Autophagy is one of the main pathways for degradation of misfolded proteins; the other is the ubiquitin–proteasome system. Autophagy has been linked to neurodegeneration [58]. Both of SCA 3 fibroblast and SCA 7 mouth model demonstrate impaired autophagy [59, 60]. A mammalian target of rapamycin (mTOR) inhibitor that upregulates autophagy clears ataxin-3 and aggregates in brain in a SCA 3 mouse model. This appears to slow motor deterioration [61]. Until recently, it remains unclear whether the misfolded protein accumulation causes the dysfunction of autophagy or whether impaired autophagy leads to accumulation of misfolded protein. Ashkenazi et al. demonstrate that wide-type ataxin-3 polyglutamine repeat interacts with beclin 1, a key initiator of autophagy [62]. This interaction permits the deubiquitinase activity of ataxin-3 to protect beclin 1 from proteasome-mediated degradation. Thus, it allows autophagy to occur. Long polyglutamine expansion in mutant ataxin-3 competes with wide type ataxin-3 interaction with beclin 1 and leads to impaired starvation-induced autophagy. This highlights the direct role abnormally repeat expansion plays in neurodegeneration of SCA other than protein aggregation.

Transcriptional dysregulation

The molecular mechanisms of number SCAs (SCA 1, 2, 3, 7, 17) involve interference with transcription through different mechanisms [63]. These include protein–DNA interactions, acetylation, phosphorylation and RNA interference. The mutant protein Ataxin-1, involved in SCA1 pathogenesis, is a transcription activator, whilst the polyglutamine expansion of SCA 17 occurs within the TATA box-binding protein (TBP), an essential transcription factor [64, 65]. A recently described mutation in RNA-binding protein Pumilio (PUM1) results in ADCA, coined SCA 47 [23]. Experiments in patients’ fibroblasts demonstrated that PUM1 protein acts as atranscription repressor. Reduced expression of PUM1 suppresses dendritic arborization. Interestingly, the phenotypic severity of PUM1 mutation varies with the degree which the missense mutations/deletion reduce PUM1 protein levels. Around 50% reduction of PUM1 protein leads to a severe syndromic development delay whilst 25% reduction produces adult-onset cerebellar ataxia.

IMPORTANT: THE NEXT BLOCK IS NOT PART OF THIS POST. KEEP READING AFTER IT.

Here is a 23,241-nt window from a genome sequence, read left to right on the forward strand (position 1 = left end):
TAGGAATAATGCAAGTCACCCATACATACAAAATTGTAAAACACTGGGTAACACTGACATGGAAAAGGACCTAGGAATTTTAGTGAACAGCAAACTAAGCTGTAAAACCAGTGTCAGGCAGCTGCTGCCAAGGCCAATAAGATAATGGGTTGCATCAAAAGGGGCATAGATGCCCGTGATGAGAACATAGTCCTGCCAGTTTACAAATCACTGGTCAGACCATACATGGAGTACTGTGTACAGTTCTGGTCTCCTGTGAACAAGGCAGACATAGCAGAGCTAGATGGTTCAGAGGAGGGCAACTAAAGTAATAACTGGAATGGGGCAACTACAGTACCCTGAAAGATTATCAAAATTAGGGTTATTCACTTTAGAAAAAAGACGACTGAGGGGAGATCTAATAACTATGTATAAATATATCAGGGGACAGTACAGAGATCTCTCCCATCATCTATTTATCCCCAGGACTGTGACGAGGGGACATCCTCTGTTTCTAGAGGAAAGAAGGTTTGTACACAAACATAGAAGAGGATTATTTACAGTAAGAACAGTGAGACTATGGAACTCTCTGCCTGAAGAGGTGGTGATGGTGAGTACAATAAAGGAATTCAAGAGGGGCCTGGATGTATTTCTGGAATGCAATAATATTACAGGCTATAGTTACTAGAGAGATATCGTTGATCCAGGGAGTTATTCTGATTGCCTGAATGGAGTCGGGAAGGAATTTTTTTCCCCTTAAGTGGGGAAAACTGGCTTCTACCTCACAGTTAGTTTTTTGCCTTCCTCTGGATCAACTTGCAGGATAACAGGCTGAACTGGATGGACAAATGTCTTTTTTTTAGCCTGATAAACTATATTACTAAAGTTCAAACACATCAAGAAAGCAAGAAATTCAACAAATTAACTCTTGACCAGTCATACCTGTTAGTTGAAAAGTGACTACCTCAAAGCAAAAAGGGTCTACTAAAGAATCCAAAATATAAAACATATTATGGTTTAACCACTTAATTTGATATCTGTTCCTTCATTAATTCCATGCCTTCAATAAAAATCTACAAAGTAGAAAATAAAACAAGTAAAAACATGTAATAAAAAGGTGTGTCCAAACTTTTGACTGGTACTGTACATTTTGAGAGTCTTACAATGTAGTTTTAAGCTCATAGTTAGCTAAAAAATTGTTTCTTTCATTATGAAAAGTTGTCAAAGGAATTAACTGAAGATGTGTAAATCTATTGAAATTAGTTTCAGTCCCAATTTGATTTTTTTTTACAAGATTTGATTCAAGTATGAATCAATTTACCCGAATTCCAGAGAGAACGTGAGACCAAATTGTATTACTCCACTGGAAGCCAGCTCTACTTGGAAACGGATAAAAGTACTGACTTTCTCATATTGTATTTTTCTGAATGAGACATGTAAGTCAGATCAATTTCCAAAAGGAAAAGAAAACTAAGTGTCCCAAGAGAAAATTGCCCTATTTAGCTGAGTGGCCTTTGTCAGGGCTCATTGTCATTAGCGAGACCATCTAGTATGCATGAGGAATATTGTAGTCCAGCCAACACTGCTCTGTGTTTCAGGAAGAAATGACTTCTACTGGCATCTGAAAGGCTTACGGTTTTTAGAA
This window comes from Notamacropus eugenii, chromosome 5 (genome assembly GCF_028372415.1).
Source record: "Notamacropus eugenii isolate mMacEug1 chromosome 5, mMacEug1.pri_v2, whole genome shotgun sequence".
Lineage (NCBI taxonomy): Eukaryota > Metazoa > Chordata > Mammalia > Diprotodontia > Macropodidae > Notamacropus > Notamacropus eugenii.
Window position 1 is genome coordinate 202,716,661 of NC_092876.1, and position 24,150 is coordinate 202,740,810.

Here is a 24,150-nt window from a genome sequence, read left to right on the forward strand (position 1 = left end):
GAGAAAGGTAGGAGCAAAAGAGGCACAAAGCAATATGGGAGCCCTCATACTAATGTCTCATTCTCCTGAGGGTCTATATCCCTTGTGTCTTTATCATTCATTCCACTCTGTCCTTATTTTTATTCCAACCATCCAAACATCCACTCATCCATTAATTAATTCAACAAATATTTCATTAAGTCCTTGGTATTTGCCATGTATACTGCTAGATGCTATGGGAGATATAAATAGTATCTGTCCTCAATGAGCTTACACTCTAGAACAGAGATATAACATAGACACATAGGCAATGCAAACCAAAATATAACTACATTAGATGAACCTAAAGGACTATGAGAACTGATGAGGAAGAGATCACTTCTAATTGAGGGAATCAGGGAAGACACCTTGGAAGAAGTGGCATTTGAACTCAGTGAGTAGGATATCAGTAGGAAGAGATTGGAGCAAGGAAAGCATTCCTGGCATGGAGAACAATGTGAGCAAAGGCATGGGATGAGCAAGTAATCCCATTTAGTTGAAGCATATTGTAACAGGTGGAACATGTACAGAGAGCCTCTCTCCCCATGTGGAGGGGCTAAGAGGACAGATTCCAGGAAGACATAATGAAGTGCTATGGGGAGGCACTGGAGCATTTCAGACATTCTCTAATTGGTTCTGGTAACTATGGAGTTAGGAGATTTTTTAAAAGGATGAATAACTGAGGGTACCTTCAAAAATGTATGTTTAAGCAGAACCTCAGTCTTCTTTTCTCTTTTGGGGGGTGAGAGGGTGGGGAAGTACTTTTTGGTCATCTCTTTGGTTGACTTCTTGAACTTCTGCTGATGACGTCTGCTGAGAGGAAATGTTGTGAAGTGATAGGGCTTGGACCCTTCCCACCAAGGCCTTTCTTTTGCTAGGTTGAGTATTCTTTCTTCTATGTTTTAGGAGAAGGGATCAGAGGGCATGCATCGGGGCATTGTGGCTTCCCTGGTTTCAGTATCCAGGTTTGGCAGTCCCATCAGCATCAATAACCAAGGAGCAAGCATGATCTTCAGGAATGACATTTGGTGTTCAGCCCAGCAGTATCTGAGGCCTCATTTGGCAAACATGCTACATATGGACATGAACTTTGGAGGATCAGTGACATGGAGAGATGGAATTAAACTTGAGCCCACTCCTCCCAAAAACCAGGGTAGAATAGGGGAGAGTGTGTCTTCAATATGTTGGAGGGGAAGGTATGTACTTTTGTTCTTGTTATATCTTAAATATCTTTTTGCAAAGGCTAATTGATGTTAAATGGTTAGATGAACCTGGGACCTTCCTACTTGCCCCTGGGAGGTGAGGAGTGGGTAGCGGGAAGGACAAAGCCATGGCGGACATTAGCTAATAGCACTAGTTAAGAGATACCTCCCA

Genetic modifiers

The clinical diversity of the hereditary cerebellar ataxias in terms of age of onset, progression and severity of disease, strongly suggests the presence of modifying factors. We are beginning to dissect the complex mechanisms of genetic modifiers through the delineation of molecular pathways in the era of high-throughput sequencing. Common genetic variants, with a significant effect size, may act as genetic modifiers in rare mendelian conditions such as SCAs. A Genome-Wide Association Studies (GWAS) on Huntington Disease (HD), a (CAG)n expansion disorder, identified three significant loci with enrichment in DNA repair networks [66]. Subsequently, genotyping of these single nucleotide polymorphisms (SNPs) in 1462 subjects with CAG repeat SCAs and HD showed a significant association between DNA repair genes and the age at onset of SCAs and HD, with SNPs in FAN1 and PMS2 reaching the lowest p values [67]. FAN1 is a repair nuclease that is recruited to sites of crosslink damage and PMS2 endonuclease is a mismatch repair (MMR) protein [68, 69]. In another association study of 137 parent–child transmissions in SCA 3, a variant ERCC6 (Cockayne syndrome protein CSB) is associated with an expansion bias of (CAG)n [70]. Tight DNA repair regulation is an integral process to maintain integrity of expansions in replication and translation [71]. Dysregulation of DNA repair genes is postulated to result in somatic expansions in non-expanding cells of SCAs with trinucleotide repeat expansions and subsequent disease progression. An International GWAS of repeat expansion ataxia will be extremely valuable to provide further insights into the genetic factors influencing the clinical characteristics of these disorders.

Advances in diagnosis of repeat expansion disorders